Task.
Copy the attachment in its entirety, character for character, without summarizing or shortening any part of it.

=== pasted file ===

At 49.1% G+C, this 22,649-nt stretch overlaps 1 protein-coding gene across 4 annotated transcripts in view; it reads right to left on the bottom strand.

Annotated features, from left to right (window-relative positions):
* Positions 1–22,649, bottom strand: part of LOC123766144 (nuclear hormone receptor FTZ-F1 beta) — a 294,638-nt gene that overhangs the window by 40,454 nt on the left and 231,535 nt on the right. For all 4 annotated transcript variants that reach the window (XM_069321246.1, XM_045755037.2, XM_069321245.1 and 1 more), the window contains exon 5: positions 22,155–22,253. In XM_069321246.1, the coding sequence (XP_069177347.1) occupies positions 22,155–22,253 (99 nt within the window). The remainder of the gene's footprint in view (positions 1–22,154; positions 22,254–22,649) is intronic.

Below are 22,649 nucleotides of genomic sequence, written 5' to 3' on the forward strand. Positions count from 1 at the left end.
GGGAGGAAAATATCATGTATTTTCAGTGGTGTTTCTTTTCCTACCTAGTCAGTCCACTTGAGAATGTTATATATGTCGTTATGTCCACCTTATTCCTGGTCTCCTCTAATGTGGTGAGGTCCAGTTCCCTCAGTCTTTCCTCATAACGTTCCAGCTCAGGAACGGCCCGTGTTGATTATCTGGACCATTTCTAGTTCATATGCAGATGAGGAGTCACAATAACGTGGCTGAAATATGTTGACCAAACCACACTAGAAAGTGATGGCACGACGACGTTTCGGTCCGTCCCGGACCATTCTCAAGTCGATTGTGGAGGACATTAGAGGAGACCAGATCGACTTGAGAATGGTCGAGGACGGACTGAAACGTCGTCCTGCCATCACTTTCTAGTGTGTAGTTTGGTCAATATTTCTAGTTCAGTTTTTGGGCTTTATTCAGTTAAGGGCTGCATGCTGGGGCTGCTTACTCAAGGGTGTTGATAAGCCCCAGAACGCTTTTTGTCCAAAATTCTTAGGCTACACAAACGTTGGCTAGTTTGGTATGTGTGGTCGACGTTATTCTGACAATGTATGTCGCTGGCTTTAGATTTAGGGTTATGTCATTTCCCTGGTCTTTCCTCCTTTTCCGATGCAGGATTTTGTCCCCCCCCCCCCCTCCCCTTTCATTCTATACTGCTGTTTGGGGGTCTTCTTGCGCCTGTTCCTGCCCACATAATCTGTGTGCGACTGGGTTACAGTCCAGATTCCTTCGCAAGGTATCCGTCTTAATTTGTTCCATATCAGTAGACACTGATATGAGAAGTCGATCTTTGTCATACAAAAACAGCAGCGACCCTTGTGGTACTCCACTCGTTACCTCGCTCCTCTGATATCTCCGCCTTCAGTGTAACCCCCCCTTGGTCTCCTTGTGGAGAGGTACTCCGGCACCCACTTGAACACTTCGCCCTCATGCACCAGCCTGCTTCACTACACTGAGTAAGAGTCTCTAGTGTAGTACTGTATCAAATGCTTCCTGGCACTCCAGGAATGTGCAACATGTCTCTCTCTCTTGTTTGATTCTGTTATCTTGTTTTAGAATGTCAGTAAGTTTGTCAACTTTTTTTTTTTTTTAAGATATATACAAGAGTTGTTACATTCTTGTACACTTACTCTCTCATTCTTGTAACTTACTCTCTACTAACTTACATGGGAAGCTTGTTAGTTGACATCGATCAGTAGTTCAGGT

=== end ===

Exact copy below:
At 49.1% G+C, this 22,649-nt stretch overlaps 1 protein-coding gene across 4 annotated transcripts in view; it reads right to left on the bottom strand.

Annotated features, from left to right (window-relative positions):
* Positions 1–22,649, bottom strand: part of LOC123766144 (nuclear hormone receptor FTZ-F1 beta) — a 294,638-nt gene that overhangs the window by 40,454 nt on the left and 231,535 nt on the right. For all 4 annotated transcript variants that reach the window (XM_069321246.1, XM_045755037.2, XM_069321245.1 and 1 more), the window contains exon 5: positions 22,155–22,253. In XM_069321246.1, the coding sequence (XP_069177347.1) occupies positions 22,155–22,253 (99 nt within the window). The remainder of the gene's footprint in view (positions 1–22,154; positions 22,254–22,649) is intronic.

Below are 22,649 nucleotides of genomic sequence, written 5' to 3' on the forward strand. Positions count from 1 at the left end.
GGGAGGAAAATATCATGTATTTTCAGTGGTGTTTCTTTTCCTACCTAGTCAGTCCACTTGAGAATGTTATATATGTCGTTATGTCCACCTTATTCCTGGTCTCCTCTAATGTGGTGAGGTCCAGTTCCCTCAGTCTTTCCTCATAACGTTCCAGCTCAGGAACGGCCCGTGTTGATTATCTGGACCATTTCTAGTTCATATGCAGATGAGGAGTCACAATAACGTGGCTGAAATATGTTGACCAAACCACACTAGAAAGTGATGGCACGACGACGTTTCGGTCCGTCCCGGACCATTCTCAAGTCGATTGTGGAGGACATTAGAGGAGACCAGATCGACTTGAGAATGGTCGAGGACGGACTGAAACGTCGTCCTGCCATCACTTTCTAGTGTGTAGTTTGGTCAATATTTCTAGTTCAGTTTTTGGGCTTTATTCAGTTAAGGGCTGCATGCTGGGGCTGCTTACTCAAGGGTGTTGATAAGCCCCAGAACGCTTTTTGTCCAAAATTCTTAGGCTACACAAACGTTGGCTAGTTTGGTATGTGTGGTCGACGTTATTCTGACAATGTATGTCGCTGGCTTTAGATTTAGGGTTATGTCATTTCCCTGGTCTTTCCTCCTTTTCCGATGCAGGATTTTGTCCCCCCCCCCCCCTCCCCTTTCATTCTATACTGCTGTTTGGGGGTCTTCTTGCGCCTGTTCCTGCCCACATAATCTGTGTGCGACTGGGTTACAGTCCAGATTCCTTCGCAAGGTATCCGTCTTAATTTGTTCCATATCAGTAGACACTGATATGAGAAGTCGATCTTTGTCATACAAAAACAGCAGCGACCCTTGTGGTACTCCACTCGTTACCTCGCTCCTCTGATATCTCCGCCTTCAGTGTAACCCCCCCTTGGTCTCCTTGTGGAGAGGTACTCCGGCACCCACTTGAACACTTCGCCCTCATGCACCAGCCTGCTTCACTACACTGAGTAAGAGTCTCTAGTGTAGTACTGTATCAAATGCTTCCTGGCACTCCAGGAATGTGCAACATGTCTCTCTCTCTTGTTTGATTCTGTTATCTTGTTTTAGAATGTCAGTAAGTTTGTCAACTTTTTTTTTTTTTTAAGATATATACAAGAGTTGTTACATTCTTGTACACTTACTCTCTCATTCTTGTAACTTACTCTCTACTAACTTACATGGGAAGCTTGTTAGTTGACATCGATCAGTAGTTCAGGT